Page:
Joint Custody and Child Support

It used to be a given that following a divorce, the mother would retain physical custody of the children. This meant that the non-custodial parent, usually the father, was the one who paid child support for shelter, food, and general necessities.

Times have changed. These days, joint custody, with both mother and father sharing equal custody, is becoming more common. Many parents wonder how this fifty-fifty arrangement affects child support, and some are under the mistaken impression that child support laws no longer apply. A shared parenting schedule still involves a child support arrangement, but it will be shared by both parents. The goal is to provide the child which the same standard of living – or as close as possible – as he or she was accustomed to pre-divorce.

Calculating Child Support

In the State of Florida, both parents are responsible for child support. An important factor in determining which parent pays what portion is their respective income. When the support amount is determined by the court, the court will calculate the percentage of each parent’s support obligation according to his or her income and other financial resources.

Another way to determine child support is the number the nights or actual time the child spends with each parent. Issues that will also factor into joint custody support payment are healthcare costs, daycare, insurance, tax deductions, and the child’s basic monthly expenses.

Can there be No Child Support?

A Florida court cannot award “no support.” However, while probably rare, there are instances of joint custody when there is no child support due. This can happen when both parents earn the same income, spend approximately the same amount of time with the child, and have agreed in the custody agreement that neither one owes the other child support. In such a case, some courts may agree that no child support payments need to be made.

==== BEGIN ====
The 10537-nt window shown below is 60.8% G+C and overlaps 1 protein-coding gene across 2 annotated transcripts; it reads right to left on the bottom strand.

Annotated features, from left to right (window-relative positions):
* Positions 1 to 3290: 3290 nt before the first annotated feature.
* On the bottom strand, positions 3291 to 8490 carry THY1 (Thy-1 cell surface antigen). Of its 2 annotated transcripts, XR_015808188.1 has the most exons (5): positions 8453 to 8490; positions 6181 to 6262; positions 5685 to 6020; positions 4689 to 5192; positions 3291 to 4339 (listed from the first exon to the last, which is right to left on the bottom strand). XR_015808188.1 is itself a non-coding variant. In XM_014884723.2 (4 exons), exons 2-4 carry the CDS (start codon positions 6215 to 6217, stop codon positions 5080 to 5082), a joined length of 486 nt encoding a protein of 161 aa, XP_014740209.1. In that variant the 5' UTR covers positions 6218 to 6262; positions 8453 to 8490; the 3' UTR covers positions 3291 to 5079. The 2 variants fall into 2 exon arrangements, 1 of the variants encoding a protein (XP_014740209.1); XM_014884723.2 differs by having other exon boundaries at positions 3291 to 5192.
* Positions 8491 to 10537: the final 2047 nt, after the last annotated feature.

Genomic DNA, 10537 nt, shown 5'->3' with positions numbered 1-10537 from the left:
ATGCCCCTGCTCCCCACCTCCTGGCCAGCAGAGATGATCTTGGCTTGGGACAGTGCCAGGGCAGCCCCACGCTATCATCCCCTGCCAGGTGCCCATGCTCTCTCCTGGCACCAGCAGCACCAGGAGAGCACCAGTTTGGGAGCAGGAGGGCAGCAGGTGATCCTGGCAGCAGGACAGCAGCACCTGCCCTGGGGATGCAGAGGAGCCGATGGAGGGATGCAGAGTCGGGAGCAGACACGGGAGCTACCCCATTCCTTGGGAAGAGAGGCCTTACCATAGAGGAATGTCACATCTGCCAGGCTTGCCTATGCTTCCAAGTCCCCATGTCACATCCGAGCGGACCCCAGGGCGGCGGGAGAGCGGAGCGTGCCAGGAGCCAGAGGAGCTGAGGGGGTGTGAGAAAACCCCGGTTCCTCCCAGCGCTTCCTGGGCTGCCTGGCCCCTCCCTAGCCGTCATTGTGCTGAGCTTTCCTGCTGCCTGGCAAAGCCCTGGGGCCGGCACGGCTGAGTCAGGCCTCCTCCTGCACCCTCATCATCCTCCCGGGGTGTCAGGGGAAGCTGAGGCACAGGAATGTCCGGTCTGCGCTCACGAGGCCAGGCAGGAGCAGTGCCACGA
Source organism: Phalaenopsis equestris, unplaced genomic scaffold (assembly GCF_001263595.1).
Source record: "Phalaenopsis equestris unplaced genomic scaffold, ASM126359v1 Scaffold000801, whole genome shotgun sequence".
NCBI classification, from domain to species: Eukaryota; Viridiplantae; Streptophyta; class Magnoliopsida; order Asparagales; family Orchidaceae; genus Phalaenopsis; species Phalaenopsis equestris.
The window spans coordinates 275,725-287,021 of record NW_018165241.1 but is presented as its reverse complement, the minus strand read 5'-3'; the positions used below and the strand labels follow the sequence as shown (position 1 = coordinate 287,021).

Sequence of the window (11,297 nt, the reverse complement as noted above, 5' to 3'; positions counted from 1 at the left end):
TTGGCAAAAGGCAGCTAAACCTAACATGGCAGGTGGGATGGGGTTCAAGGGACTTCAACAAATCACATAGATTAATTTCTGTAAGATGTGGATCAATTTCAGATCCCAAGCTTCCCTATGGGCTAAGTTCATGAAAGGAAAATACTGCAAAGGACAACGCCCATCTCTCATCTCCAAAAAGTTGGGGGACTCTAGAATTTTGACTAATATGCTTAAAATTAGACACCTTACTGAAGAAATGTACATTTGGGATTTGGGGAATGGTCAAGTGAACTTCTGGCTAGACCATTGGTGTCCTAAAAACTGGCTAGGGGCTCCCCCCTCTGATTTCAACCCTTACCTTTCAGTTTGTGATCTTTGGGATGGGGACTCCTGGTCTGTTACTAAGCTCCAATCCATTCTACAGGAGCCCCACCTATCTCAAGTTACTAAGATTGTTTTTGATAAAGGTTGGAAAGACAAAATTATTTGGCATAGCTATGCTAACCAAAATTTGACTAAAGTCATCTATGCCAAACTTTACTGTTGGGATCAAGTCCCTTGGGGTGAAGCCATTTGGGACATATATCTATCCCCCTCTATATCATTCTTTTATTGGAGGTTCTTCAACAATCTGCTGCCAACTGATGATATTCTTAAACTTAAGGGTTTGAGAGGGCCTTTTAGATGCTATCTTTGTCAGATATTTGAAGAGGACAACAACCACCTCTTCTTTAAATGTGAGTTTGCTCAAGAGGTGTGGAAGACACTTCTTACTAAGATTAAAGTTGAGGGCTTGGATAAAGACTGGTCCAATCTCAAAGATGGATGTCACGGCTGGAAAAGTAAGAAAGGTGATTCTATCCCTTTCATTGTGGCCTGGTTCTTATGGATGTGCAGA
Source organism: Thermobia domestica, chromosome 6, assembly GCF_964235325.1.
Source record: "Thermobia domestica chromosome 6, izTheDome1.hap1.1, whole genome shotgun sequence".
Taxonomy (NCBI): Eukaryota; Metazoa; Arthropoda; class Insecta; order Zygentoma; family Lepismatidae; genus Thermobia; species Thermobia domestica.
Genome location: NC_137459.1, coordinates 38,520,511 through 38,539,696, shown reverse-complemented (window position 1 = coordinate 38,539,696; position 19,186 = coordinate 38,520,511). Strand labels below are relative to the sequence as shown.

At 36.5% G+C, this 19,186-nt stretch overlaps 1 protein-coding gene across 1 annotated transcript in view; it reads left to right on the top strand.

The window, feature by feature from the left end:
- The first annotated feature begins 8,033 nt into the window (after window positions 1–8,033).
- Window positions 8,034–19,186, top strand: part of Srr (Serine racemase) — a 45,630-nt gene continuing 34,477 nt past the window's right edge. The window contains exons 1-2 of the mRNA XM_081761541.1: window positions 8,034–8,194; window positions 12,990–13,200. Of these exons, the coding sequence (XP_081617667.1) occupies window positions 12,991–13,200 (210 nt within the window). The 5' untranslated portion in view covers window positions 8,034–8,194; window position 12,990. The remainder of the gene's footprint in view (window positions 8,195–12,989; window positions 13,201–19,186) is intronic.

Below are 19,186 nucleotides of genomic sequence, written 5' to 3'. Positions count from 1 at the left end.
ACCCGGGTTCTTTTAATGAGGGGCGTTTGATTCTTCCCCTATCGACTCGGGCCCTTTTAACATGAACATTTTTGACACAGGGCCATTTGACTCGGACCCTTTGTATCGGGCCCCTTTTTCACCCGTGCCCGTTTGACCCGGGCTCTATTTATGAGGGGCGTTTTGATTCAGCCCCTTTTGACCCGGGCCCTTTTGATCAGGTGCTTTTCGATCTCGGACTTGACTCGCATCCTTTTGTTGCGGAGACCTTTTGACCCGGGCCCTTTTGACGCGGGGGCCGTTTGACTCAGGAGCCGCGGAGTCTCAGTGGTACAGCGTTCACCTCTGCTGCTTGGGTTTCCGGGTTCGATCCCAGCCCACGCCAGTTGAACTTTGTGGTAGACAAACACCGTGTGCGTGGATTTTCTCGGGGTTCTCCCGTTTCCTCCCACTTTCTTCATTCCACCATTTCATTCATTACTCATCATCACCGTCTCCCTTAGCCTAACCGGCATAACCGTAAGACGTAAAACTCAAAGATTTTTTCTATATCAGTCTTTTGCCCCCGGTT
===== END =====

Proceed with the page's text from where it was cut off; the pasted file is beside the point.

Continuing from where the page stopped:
When is Child Custody NOT Fifty-Fifty?

Most courts are in favor of joint custody since having a relationship with both parents is deemed to be in the best interest of the child. That may not always be the case, however, and parents need to be aware that a custody agreement can be modified by the court. The agreement is not written in stone and may not always reflect the child’s best interests.

Reasons for modifying a joint custody agreement can be a parental history of abuse and/or neglect, substance abuse, or mental health issues. 

Joint custody is assumed to be in the best interest of the child, but there are circumstances when that is simply not the case. If one parent is incarcerated or has relocated outside the child’s home state, the other parent will be awarded sole physical custody.

However, even if one parent has primary physical custody, the court will likely approve and encourage interaction with the other parent to allow a positive relationship to develop.

Payment of Child Support

In the State of Florida, the parents can agree to how the exchange of child support will happen. Parents have the option of requesting the Court for an Income Withholding Order (IWO), which requires the employer of the parent paying child support to deduct the child support amount from that parent’s paycheck. With an IWO, all payments are made to the State of Florida Disbursement Unit, which tracks all payments – and all non-payments. 


In the event of a divorce, the Florida courts make every attempt to provide parents with joint custody of their children, and both parents are responsible for child support payments. Just how these payments are calculated is determined by several factors, and it is best to discuss the situation with a Florida family law attorney.

Keep in mind that the term “parents” is not limited to couples who were married. Single parents (i.e., parents who were never married) share the same type of responsibility for their child as do divorced parents.

The legal process can get difficult, which is why we always recommend that you seek the assistance of counsel; or at least have a consultation. Schedule a consultation with one of our attorneys today to review the issues of your case, the legal options you may have, and certain rights that pertain to your unique situation.

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